On LinkedIn

  • “Part of the theme of the internet is essentially power to the people.”
  • “Enabling individuals to have the best possible lives they can is one of the things that’s really interesting with the net”
  • “And LinkedIn, it’s every person as a professional can hang a shingle to the web and they can say what kind of business they’re interested in doing and then they can find other professionals either that they already know or they wanna get to know in order to connect with them and build business.”

Business model advice

  • “One of the things that I tell entrepreneurs and investors, especially if you’re in consumer internet, is I have yet to see a series A business model be the business model at the end of the company”

Target market

  • “Our principal customer base is kinda like 27, 28, plus”
  • “So unlike for example Myspace, or Facebook or Friendster which is ‘Wow! A place to play with my friends and I have lots and lots of spare time…’ its a ‘Prove to me you’re valuable.'”

Delivering value

  • “If you go up to your average professional on the street right now and you say ‘Well you should have a profile out on the web, stating who you are and what kind of things you do,’ most professionals are gonna look at you like, ‘Huh, really?’ Like it hadn’t really occurred to them.”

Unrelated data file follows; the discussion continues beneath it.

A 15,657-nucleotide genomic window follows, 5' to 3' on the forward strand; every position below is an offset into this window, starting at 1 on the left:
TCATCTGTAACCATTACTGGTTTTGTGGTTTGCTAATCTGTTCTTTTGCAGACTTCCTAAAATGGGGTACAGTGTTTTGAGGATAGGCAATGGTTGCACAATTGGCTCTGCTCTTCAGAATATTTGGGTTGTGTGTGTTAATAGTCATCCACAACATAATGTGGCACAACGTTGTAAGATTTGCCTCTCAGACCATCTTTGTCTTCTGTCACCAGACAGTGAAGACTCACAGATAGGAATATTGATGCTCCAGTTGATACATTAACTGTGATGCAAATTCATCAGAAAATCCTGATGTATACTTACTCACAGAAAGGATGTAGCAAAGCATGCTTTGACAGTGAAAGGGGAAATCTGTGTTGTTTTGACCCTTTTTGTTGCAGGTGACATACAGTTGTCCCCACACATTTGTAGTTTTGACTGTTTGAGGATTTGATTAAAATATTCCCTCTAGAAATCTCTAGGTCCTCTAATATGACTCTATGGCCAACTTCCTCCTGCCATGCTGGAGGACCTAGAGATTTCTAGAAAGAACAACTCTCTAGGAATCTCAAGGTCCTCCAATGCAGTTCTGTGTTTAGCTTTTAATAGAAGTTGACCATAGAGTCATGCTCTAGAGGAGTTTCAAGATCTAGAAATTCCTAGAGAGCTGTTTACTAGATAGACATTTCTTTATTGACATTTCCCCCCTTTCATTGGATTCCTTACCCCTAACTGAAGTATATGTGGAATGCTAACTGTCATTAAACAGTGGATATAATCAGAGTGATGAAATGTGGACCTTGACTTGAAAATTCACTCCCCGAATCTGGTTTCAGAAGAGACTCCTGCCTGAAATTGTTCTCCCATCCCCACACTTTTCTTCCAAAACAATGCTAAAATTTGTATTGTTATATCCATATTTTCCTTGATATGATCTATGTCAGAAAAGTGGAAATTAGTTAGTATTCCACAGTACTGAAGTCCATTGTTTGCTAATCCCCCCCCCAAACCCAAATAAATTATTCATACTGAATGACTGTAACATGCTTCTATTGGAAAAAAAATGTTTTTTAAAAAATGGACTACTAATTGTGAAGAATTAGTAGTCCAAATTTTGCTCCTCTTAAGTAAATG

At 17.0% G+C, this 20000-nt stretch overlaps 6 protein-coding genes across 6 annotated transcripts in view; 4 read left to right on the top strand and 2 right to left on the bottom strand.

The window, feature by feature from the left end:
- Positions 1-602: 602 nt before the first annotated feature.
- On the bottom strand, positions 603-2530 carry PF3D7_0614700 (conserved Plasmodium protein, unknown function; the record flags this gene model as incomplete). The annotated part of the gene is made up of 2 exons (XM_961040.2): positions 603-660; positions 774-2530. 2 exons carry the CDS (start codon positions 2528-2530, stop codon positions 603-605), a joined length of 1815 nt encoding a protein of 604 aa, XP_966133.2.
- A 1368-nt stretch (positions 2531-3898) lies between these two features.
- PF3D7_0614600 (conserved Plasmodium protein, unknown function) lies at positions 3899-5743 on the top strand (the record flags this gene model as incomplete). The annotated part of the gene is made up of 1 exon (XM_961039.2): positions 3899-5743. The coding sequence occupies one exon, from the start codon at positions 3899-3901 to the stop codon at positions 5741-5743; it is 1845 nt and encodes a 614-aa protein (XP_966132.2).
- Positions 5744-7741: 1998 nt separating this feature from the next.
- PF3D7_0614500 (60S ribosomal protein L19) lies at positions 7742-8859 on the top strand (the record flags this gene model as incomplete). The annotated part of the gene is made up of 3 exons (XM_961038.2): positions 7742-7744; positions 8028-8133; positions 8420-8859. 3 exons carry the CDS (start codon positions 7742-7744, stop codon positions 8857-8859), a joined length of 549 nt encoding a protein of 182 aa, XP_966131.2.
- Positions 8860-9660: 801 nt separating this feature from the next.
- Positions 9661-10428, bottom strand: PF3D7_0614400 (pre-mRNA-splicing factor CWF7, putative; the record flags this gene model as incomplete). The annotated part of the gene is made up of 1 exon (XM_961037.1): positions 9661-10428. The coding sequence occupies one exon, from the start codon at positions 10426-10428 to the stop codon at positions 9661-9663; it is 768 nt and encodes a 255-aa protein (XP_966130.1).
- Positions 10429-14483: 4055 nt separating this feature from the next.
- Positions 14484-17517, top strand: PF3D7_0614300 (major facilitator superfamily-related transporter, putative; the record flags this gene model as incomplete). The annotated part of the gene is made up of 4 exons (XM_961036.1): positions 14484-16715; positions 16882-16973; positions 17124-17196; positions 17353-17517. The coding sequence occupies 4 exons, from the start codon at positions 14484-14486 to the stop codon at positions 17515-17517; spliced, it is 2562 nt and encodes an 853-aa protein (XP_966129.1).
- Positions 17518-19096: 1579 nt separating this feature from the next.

• “People care a lot more about their professional contacts than they do about their social contacts”
    “Take the word networking. To most people, networking is a vaguely negative cause it connotes people who say
  • ‘Can I have your business card? Can you help me?’ As opposed to ‘Can we help each other?'”

How LinkedIn works

  • “What reference is supposed to be is I refer you to someone based on what I know about you, on my ability to say ‘Oh he’s a good person, he’s hard working, he’s trustworthy, he’s honorable, he’s diligent, he’s a close friend of mine, do me a favor…'”
  • “Better people should be able to create shinier shingles”
  • “The people that you think are smart and interesting, there’s a much higher percentage of the people that they’re hanging with are smart and interesting. So, same principal on LinkedIn.”

Web 2.0

  • “Launching something is a lot cheaper than it used to be”
  • “But, on the other hand there’s lots more interest.”
  • “Actually if you have a thousand people going out launching shit, for 100k or 200k, the one that can raise 5 million and deploy that effectively has a huge competitive advantage.”

Advice to entrepreneurs

  • “Entrepreneurs: it’s never a sit in a room and create something by yourself, you’re out there in the flow”
  • “Your idea isn’t anything until it starts going, right? Ideas are great — but traction, reality, launch something, get customers. So LinkedIn is useful for finding all the right people that will support your effort.”
  • “In Silicon Valley, my guess is 95% plus of the people who are pitching venture people are in LinkedIn.”

Thanks to Jason Brady of Play Entourage for helping me find this file after it went missing for over a year.